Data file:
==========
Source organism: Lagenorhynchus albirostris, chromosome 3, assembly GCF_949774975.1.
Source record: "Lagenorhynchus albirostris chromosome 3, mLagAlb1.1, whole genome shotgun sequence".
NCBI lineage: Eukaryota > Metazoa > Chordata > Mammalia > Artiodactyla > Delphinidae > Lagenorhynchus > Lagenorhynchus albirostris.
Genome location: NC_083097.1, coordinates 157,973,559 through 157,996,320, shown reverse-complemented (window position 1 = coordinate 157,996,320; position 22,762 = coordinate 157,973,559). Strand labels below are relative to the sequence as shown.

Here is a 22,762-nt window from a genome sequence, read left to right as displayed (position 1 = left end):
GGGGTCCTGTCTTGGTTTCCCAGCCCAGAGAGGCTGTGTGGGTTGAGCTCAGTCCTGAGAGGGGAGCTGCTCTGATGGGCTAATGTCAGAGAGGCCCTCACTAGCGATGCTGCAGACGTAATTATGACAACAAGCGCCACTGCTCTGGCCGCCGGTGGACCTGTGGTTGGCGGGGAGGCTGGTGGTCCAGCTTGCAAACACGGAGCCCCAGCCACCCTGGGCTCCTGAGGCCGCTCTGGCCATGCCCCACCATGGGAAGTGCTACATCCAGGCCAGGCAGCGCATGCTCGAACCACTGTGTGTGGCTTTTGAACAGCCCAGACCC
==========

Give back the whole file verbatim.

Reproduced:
Source organism: Lagenorhynchus albirostris, chromosome 3, assembly GCF_949774975.1.
Source record: "Lagenorhynchus albirostris chromosome 3, mLagAlb1.1, whole genome shotgun sequence".
NCBI lineage: Eukaryota > Metazoa > Chordata > Mammalia > Artiodactyla > Delphinidae > Lagenorhynchus > Lagenorhynchus albirostris.
Genome location: NC_083097.1, coordinates 157,973,559 through 157,996,320, shown reverse-complemented (window position 1 = coordinate 157,996,320; position 22,762 = coordinate 157,973,559). Strand labels below are relative to the sequence as shown.

Here is a 22,762-nt window from a genome sequence, read left to right as displayed (position 1 = left end):
GGGGTCCTGTCTTGGTTTCCCAGCCCAGAGAGGCTGTGTGGGTTGAGCTCAGTCCTGAGAGGGGAGCTGCTCTGATGGGCTAATGTCAGAGAGGCCCTCACTAGCGATGCTGCAGACGTAATTATGACAACAAGCGCCACTGCTCTGGCCGCCGGTGGACCTGTGGTTGGCGGGGAGGCTGGTGGTCCAGCTTGCAAACACGGAGCCCCAGCCACCCTGGGCTCCTGAGGCCGCTCTGGCCATGCCCCACCATGGGAAGTGCTACATCCAGGCCAGGCAGCGCATGCTCGAACCACTGTGTGTGGCTTTTGAACAGCCCAGACCC